Another idea is to prepare a vegetable mash topping with a combination or one or two of the following: [prepare the mash as you would ordinary mashed potato]
* butternut squash
* sweet potato
* peas and sweetcorn [just mix these through any mash you prepare, shredded cabbage, chopped kale, or sliced Brussel sprouts can also be stirred through mashed veggies]
For a gluten-free vegan meat and potato pie choose a ready-prepared gluten-free pastry, either puff pastry or short crust pastry. Or prepare a home-made gluten-free pastry. Alternatively go with a veggie topping, as detailed above.
Also, use a gluten-free plain flour for the pie filling, as well as a gluten-free vegetable stock, and a gluten-free soy sauce such as Tamari.
Dried soya chunks are naturally gluten-free as they usually have one ingredient: soya flour. But do double check just to be sure as different brands may vary.
Potatoes which cope well with cooking and do not tend to fall apart are perfect for pie filling, as the bite of the potato adds to the pie filling texture.
For this pie recipe we used a new potato otherwise known as baby potatoes, and as these are not intended for mashing and are waxy potatoes they kept there shape.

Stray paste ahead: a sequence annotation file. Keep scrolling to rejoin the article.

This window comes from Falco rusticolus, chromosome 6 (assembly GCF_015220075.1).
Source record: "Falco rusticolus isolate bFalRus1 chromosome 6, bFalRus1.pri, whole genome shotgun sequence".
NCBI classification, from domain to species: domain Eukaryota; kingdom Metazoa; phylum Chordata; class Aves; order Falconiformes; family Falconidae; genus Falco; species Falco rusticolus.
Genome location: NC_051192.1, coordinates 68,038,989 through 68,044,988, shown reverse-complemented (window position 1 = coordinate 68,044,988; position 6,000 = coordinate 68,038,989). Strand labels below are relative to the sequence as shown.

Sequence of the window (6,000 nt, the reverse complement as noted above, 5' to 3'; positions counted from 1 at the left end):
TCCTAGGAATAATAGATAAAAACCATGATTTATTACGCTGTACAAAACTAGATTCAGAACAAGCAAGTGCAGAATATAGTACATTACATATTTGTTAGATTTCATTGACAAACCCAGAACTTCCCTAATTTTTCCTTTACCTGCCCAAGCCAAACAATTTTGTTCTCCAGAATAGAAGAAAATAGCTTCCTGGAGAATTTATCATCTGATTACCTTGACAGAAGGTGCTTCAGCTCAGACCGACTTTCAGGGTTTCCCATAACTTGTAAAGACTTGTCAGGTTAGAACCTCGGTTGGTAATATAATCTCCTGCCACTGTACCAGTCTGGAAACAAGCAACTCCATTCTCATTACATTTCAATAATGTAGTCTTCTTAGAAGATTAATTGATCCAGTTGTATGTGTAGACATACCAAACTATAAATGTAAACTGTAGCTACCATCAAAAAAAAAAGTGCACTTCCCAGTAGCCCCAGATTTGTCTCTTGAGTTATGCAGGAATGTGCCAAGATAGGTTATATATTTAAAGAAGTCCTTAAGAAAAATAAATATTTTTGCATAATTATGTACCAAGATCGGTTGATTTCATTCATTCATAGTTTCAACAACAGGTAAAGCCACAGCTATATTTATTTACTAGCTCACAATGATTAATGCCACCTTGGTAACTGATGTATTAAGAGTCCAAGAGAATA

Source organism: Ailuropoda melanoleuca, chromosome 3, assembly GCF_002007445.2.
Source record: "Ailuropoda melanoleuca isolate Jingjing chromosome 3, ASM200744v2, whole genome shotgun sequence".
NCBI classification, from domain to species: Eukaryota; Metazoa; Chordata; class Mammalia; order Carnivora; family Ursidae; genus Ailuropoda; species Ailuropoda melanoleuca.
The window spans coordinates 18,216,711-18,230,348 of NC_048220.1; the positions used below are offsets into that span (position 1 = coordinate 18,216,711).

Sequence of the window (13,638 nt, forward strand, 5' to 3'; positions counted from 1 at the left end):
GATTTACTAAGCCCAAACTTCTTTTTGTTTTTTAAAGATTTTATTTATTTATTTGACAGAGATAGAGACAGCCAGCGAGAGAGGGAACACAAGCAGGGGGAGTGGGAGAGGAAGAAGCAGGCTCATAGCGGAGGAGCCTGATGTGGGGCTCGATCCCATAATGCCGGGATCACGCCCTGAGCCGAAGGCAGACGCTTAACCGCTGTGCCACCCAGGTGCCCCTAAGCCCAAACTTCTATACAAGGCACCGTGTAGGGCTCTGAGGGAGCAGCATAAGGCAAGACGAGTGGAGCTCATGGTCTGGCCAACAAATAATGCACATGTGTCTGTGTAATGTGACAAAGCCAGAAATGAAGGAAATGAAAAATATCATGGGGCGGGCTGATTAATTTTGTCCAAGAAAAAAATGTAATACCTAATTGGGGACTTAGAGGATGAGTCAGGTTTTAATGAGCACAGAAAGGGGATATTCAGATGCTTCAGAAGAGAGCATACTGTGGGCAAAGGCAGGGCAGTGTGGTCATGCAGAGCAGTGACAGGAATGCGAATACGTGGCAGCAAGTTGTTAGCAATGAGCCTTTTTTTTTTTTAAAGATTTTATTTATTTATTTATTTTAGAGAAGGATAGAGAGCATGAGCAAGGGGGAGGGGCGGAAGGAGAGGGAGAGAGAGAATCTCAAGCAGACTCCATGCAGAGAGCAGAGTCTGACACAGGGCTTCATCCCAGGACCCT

Other types of potatoes good for pies are:
* salad style potatoes
* white potatoes [in the UK some ordinary potatoes are simply labelled 'white' potatoes]
* Yukon gold
* red potatoes
* fingerling potatoes
* Charlotte potatoes
* Anya potatoes
More tasty vegan pies, hotpots and gratins
[an English classic remade into a tasty veggie adaptation]
[fun simple pie that the whole family will love]
[perfect for using up all the leftover Christmas and festive veggies]
[another classic side dish or main that makes good use of inexpensive seasonal veggies and leftovers]
[for this open pie or flan the pumpkin can be replaced with butternut squash or sweet potato]
Vegan Meat and Potato Pie
- bowl/jug [for soaking soya chunks]